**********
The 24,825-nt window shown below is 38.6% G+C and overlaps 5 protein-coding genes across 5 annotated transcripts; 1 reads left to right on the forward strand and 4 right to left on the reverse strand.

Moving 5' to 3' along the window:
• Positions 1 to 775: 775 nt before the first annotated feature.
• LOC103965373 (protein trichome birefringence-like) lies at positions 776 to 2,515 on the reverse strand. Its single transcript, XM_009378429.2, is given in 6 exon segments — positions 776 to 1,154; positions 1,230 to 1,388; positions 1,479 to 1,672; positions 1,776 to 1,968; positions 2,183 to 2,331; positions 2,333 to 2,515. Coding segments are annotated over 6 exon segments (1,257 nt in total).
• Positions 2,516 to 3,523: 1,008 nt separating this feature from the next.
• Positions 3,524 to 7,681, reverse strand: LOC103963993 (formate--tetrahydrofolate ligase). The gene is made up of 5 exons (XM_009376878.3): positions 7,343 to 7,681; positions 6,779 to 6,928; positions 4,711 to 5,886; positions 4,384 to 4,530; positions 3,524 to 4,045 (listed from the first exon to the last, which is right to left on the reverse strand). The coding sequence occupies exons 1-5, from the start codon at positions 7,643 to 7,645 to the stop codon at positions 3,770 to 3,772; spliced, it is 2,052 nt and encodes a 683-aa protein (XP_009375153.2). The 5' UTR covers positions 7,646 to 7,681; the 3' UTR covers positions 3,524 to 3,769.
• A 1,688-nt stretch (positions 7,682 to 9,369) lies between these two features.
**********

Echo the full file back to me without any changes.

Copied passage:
The 24,825-nt window shown below is 38.6% G+C and overlaps 5 protein-coding genes across 5 annotated transcripts; 1 reads left to right on the forward strand and 4 right to left on the reverse strand.

Moving 5' to 3' along the window:
• Positions 1 to 775: 775 nt before the first annotated feature.
• LOC103965373 (protein trichome birefringence-like) lies at positions 776 to 2,515 on the reverse strand. Its single transcript, XM_009378429.2, is given in 6 exon segments — positions 776 to 1,154; positions 1,230 to 1,388; positions 1,479 to 1,672; positions 1,776 to 1,968; positions 2,183 to 2,331; positions 2,333 to 2,515. Coding segments are annotated over 6 exon segments (1,257 nt in total).
• Positions 2,516 to 3,523: 1,008 nt separating this feature from the next.
• Positions 3,524 to 7,681, reverse strand: LOC103963993 (formate--tetrahydrofolate ligase). The gene is made up of 5 exons (XM_009376878.3): positions 7,343 to 7,681; positions 6,779 to 6,928; positions 4,711 to 5,886; positions 4,384 to 4,530; positions 3,524 to 4,045 (listed from the first exon to the last, which is right to left on the reverse strand). The coding sequence occupies exons 1-5, from the start codon at positions 7,643 to 7,645 to the stop codon at positions 3,770 to 3,772; spliced, it is 2,052 nt and encodes a 683-aa protein (XP_009375153.2). The 5' UTR covers positions 7,646 to 7,681; the 3' UTR covers positions 3,524 to 3,769.
• A 1,688-nt stretch (positions 7,682 to 9,369) lies between these two features.